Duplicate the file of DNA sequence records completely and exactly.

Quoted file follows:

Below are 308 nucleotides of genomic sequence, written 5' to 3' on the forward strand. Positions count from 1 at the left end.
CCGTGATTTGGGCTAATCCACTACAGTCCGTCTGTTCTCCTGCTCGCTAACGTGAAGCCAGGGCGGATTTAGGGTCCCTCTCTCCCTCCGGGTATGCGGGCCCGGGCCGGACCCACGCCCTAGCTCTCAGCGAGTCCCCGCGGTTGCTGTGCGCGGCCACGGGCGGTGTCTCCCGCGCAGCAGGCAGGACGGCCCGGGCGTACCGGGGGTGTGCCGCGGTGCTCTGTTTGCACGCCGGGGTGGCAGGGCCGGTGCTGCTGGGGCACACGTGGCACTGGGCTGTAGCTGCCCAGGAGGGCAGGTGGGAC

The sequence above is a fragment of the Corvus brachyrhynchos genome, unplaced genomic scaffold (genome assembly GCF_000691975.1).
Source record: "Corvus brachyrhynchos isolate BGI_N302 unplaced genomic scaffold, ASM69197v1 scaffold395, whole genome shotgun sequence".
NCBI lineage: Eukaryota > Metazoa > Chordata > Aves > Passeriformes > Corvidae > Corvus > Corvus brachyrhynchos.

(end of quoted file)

Below are 308 nucleotides of genomic sequence, written 5' to 3' on the forward strand. Positions count from 1 at the left end.
CCGTGATTTGGGCTAATCCACTACAGTCCGTCTGTTCTCCTGCTCGCTAACGTGAAGCCAGGGCGGATTTAGGGTCCCTCTCTCCCTCCGGGTATGCGGGCCCGGGCCGGACCCACGCCCTAGCTCTCAGCGAGTCCCCGCGGTTGCTGTGCGCGGCCACGGGCGGTGTCTCCCGCGCAGCAGGCAGGACGGCCCGGGCGTACCGGGGGTGTGCCGCGGTGCTCTGTTTGCACGCCGGGGTGGCAGGGCCGGTGCTGCTGGGGCACACGTGGCACTGGGCTGTAGCTGCCCAGGAGGGCAGGTGGGAC

The sequence above is a fragment of the Corvus brachyrhynchos genome, unplaced genomic scaffold (genome assembly GCF_000691975.1).
Source record: "Corvus brachyrhynchos isolate BGI_N302 unplaced genomic scaffold, ASM69197v1 scaffold395, whole genome shotgun sequence".
NCBI lineage: Eukaryota > Metazoa > Chordata > Aves > Passeriformes > Corvidae > Corvus > Corvus brachyrhynchos.